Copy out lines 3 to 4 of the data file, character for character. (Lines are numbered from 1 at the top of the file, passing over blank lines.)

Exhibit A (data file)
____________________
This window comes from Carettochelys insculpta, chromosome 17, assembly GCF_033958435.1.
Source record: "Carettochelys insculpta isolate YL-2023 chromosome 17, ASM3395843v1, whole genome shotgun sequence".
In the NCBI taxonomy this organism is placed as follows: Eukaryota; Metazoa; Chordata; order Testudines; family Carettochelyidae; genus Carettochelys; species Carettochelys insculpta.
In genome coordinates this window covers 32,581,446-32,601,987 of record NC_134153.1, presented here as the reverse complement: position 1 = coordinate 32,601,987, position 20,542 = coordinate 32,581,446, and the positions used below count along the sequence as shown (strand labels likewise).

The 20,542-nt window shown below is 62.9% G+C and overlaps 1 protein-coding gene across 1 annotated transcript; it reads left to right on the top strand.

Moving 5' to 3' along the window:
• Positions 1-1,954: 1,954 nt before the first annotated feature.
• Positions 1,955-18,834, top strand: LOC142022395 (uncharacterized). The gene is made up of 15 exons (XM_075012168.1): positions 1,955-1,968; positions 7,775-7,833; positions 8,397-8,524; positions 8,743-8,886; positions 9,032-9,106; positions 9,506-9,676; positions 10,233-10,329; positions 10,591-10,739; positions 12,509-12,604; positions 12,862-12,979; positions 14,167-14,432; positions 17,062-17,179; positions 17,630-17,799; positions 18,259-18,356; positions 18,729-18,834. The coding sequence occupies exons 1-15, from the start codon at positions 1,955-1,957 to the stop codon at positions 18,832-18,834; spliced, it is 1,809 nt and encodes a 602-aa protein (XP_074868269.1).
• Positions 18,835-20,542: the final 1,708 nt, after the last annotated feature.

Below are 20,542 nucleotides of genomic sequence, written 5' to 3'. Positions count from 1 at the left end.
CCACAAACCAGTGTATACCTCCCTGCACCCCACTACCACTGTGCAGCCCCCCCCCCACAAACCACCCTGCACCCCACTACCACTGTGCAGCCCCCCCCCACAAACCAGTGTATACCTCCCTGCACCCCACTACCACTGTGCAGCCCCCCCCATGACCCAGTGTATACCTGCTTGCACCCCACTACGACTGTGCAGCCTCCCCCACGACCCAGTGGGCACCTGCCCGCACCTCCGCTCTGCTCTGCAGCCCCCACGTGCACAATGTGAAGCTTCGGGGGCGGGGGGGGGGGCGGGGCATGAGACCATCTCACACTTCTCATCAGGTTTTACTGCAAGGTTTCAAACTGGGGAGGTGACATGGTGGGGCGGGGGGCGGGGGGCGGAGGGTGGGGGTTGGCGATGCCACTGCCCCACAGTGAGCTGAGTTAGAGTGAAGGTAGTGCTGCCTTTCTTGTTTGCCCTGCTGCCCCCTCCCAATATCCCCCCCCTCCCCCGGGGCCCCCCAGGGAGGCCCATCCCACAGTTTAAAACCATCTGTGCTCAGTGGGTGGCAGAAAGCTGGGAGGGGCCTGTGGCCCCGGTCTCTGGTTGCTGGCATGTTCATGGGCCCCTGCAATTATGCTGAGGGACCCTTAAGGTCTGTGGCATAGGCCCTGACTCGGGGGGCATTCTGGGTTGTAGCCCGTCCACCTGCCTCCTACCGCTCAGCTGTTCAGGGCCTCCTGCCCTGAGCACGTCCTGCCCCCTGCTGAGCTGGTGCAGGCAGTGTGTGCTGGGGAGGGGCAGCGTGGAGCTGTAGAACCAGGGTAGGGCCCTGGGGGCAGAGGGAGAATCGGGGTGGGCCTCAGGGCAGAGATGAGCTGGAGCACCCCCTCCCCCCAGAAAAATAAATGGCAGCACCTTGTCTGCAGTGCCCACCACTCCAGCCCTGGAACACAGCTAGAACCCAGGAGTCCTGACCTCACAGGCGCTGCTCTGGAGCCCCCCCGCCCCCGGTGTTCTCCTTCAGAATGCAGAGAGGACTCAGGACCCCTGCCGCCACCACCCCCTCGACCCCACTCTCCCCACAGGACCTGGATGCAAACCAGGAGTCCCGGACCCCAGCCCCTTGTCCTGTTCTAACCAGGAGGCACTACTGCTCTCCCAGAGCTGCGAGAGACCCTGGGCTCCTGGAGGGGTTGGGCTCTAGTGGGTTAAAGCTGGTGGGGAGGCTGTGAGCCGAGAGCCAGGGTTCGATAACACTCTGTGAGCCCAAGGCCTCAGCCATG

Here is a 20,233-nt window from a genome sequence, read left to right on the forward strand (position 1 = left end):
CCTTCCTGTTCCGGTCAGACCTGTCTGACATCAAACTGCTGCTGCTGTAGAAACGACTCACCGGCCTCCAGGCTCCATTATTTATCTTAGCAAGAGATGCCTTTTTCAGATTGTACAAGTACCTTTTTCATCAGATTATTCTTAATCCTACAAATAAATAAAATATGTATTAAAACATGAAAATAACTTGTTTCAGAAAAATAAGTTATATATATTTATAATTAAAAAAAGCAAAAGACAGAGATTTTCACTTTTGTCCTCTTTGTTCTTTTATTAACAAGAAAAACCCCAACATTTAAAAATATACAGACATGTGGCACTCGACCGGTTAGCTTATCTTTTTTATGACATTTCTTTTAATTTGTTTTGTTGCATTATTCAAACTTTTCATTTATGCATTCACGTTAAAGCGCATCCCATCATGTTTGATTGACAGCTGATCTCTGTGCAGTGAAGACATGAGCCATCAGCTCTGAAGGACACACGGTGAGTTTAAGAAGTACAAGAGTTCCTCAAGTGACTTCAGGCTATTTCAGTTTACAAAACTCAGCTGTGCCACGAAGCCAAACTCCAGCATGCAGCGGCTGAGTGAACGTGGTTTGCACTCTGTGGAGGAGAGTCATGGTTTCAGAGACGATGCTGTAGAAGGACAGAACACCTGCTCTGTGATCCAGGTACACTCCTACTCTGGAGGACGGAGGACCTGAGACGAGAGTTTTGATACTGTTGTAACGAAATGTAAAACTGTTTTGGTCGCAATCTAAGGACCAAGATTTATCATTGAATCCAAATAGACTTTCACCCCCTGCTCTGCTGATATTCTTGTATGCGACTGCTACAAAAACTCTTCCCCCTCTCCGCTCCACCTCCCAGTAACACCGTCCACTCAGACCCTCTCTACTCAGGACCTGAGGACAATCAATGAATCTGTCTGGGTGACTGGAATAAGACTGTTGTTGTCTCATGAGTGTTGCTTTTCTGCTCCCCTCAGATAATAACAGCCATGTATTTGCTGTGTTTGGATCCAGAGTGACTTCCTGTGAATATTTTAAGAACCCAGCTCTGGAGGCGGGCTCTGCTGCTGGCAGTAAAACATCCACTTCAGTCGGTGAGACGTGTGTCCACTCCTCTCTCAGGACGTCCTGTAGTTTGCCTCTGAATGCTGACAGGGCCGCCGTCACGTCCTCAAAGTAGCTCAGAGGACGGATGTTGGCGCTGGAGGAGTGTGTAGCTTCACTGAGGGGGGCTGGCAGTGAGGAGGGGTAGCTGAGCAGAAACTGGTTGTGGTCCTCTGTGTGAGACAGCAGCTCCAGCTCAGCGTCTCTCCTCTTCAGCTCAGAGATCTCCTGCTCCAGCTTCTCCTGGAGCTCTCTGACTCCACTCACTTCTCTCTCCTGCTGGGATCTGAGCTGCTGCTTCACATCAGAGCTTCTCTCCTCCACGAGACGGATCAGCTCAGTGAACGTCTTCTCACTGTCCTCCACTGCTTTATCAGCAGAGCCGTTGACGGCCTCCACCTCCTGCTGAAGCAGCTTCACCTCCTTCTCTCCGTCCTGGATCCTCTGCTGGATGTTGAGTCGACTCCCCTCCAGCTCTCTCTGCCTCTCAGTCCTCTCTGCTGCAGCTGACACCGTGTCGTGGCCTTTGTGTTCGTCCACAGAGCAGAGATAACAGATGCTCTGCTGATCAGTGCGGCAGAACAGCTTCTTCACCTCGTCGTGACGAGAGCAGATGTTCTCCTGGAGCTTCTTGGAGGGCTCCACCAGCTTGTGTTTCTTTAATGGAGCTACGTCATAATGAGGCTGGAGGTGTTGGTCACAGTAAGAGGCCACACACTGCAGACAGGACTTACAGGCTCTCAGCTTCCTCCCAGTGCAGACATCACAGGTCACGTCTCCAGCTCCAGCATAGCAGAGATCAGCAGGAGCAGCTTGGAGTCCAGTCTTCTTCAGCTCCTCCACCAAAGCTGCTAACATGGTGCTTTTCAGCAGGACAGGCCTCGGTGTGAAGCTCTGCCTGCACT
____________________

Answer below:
In the NCBI taxonomy this organism is placed as follows: Eukaryota; Metazoa; Chordata; order Testudines; family Carettochelyidae; genus Carettochelys; species Carettochelys insculpta.
In genome coordinates this window covers 32,581,446-32,601,987 of record NC_134153.1, presented here as the reverse complement: position 1 = coordinate 32,601,987, position 20,542 = coordinate 32,581,446, and the positions used below count along the sequence as shown (strand labels likewise).